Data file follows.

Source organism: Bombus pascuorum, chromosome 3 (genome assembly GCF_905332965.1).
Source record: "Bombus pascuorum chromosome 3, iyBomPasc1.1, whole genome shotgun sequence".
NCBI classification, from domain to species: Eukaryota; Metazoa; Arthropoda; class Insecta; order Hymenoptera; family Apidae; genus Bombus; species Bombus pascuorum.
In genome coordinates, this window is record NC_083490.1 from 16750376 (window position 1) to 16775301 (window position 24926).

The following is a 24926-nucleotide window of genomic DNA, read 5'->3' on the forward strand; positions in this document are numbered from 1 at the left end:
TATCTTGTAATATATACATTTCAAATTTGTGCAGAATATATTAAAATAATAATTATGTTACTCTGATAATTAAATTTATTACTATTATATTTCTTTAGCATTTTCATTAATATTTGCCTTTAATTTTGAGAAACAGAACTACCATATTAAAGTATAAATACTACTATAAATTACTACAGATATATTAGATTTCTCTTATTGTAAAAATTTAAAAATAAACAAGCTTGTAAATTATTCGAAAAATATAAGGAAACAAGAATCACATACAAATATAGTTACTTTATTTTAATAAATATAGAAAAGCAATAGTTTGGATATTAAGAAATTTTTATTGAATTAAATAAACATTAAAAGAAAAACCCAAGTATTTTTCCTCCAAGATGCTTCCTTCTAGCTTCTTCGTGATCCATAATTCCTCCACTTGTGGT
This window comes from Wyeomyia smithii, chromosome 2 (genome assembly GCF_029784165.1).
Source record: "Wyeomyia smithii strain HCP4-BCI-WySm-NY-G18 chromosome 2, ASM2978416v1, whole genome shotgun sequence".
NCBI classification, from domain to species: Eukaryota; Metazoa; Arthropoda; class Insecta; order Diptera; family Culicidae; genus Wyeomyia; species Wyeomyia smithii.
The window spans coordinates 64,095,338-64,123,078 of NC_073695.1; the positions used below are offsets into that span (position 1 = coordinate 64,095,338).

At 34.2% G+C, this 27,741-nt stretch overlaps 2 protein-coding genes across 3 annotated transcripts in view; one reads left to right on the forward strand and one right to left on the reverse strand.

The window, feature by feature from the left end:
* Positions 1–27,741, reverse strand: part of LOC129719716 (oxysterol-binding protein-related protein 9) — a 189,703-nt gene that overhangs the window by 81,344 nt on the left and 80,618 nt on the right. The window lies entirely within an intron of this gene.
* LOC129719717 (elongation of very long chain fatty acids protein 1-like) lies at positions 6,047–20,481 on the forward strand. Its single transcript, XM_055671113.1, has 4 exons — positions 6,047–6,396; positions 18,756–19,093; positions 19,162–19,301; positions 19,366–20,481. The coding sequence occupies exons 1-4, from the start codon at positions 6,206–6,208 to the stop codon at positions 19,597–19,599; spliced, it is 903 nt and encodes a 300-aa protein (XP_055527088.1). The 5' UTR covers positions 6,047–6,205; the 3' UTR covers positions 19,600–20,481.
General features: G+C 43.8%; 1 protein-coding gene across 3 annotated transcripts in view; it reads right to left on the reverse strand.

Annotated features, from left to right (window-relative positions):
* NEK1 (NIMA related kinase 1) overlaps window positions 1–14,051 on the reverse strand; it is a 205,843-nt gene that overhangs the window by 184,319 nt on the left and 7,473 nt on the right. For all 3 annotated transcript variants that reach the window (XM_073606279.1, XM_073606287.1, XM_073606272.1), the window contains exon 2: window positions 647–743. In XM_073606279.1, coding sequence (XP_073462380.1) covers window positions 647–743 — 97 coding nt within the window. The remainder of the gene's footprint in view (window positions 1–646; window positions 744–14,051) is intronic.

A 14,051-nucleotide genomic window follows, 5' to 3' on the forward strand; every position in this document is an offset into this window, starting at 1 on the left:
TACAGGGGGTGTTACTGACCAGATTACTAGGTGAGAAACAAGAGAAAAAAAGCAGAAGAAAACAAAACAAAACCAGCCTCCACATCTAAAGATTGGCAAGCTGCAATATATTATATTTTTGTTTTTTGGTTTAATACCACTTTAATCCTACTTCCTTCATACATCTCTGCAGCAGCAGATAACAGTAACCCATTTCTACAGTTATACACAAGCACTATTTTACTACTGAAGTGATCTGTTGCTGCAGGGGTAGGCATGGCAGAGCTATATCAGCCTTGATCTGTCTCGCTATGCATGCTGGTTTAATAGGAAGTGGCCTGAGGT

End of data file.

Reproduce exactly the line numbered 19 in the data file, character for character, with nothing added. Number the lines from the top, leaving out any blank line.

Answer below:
TACAGGGGGTGTTACTGACCAGATTACTAGGTGAGAAACAAGAGAAAAAAAGCAGAAGAAAACAAAACAAAACCAGCCTCCACATCTAAAGATTGGCAAGCTGCAATATATTATATTTTTGTTTTTTGGTTTAATACCACTTTAATCCTACTTCCTTCATACATCTCTGCAGCAGCAGATAACAGTAACCCATTTCTACAGTTATACACAAGCACTATTTTACTACTGAAGTGATCTGTTGCTGCAGGGGTAGGCATGGCAGAGCTATATCAGCCTTGATCTGTCTCGCTATGCATGCTGGTTTAATAGGAAGTGGCCTGAGGT